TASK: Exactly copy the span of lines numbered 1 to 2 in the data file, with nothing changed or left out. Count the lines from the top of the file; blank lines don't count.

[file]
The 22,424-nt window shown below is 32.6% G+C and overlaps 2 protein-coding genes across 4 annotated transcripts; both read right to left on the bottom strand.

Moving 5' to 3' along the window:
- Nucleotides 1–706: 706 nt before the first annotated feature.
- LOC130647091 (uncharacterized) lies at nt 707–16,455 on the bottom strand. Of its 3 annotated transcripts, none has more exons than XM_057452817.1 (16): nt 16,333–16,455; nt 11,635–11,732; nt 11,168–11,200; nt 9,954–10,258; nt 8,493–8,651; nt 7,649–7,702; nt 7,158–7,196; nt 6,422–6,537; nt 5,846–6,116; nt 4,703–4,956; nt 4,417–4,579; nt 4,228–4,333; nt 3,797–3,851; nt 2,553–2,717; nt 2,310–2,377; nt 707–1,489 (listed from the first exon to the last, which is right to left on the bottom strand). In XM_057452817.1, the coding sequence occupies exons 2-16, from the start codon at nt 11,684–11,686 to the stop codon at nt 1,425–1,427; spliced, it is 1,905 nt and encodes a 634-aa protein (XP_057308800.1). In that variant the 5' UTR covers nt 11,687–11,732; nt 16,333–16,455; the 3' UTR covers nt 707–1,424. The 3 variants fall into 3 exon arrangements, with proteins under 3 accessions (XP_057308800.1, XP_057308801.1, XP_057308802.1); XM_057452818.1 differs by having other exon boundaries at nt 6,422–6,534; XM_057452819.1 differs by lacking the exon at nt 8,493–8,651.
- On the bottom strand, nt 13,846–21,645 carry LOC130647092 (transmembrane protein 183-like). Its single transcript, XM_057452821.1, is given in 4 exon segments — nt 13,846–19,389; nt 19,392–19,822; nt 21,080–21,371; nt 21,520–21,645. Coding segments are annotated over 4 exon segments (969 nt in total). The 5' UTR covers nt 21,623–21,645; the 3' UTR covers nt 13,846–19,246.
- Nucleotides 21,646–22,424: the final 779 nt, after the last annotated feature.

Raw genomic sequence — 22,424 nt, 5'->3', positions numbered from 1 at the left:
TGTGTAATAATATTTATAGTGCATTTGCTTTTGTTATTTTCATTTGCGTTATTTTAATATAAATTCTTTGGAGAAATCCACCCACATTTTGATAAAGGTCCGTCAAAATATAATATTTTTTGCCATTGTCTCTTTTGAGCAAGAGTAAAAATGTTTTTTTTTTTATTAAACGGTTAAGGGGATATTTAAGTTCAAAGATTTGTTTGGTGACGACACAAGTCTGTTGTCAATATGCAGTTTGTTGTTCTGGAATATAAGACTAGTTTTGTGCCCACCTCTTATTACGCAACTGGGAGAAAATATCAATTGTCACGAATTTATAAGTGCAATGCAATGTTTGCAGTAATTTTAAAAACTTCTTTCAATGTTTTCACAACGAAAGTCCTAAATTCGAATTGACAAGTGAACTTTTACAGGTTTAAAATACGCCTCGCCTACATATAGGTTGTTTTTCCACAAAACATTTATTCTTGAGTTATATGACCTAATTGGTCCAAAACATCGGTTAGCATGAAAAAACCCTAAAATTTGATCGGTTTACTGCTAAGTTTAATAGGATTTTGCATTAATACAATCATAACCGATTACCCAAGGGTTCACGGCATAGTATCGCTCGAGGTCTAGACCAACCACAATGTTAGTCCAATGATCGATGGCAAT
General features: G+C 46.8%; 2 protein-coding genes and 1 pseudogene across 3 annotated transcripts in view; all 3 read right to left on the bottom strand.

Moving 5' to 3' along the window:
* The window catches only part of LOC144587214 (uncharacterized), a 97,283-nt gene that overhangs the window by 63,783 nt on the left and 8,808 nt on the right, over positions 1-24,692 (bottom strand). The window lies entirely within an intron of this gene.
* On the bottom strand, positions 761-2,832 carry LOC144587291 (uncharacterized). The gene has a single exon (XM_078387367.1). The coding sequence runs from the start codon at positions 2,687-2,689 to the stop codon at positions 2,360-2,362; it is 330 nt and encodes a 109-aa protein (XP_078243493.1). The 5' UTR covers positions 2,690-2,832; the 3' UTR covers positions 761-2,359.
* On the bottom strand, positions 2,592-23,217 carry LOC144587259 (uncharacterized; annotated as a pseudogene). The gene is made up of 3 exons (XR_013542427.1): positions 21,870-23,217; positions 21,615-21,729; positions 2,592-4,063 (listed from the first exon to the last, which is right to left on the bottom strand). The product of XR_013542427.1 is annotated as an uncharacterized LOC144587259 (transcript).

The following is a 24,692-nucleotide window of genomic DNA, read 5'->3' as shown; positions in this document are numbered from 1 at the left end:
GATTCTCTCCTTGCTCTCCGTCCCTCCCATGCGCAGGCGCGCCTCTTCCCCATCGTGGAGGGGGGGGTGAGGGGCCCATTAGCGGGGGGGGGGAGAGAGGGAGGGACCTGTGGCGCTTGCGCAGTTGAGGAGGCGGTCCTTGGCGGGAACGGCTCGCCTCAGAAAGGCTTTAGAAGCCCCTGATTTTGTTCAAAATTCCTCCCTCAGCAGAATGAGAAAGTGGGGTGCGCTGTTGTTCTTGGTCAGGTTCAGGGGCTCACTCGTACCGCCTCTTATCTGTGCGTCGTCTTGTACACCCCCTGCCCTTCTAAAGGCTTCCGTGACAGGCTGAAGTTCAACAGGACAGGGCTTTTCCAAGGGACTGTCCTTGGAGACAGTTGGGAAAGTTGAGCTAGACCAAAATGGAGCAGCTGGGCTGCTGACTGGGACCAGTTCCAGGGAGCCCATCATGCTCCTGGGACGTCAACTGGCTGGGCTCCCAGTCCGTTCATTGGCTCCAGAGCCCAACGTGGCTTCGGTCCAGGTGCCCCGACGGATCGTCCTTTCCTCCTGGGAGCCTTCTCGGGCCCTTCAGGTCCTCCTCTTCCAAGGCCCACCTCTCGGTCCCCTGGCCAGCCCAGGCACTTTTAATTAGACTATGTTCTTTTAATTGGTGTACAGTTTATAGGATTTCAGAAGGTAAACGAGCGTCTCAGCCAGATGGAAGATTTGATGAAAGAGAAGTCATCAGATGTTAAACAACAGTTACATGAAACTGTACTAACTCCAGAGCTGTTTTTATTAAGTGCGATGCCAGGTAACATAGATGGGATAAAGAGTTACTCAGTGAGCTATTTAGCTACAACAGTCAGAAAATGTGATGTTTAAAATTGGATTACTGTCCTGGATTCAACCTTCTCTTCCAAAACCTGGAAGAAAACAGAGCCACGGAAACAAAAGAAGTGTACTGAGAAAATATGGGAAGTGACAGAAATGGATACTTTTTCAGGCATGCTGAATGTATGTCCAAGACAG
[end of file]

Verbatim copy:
The 22,424-nt window shown below is 32.6% G+C and overlaps 2 protein-coding genes across 4 annotated transcripts; both read right to left on the bottom strand.

Moving 5' to 3' along the window: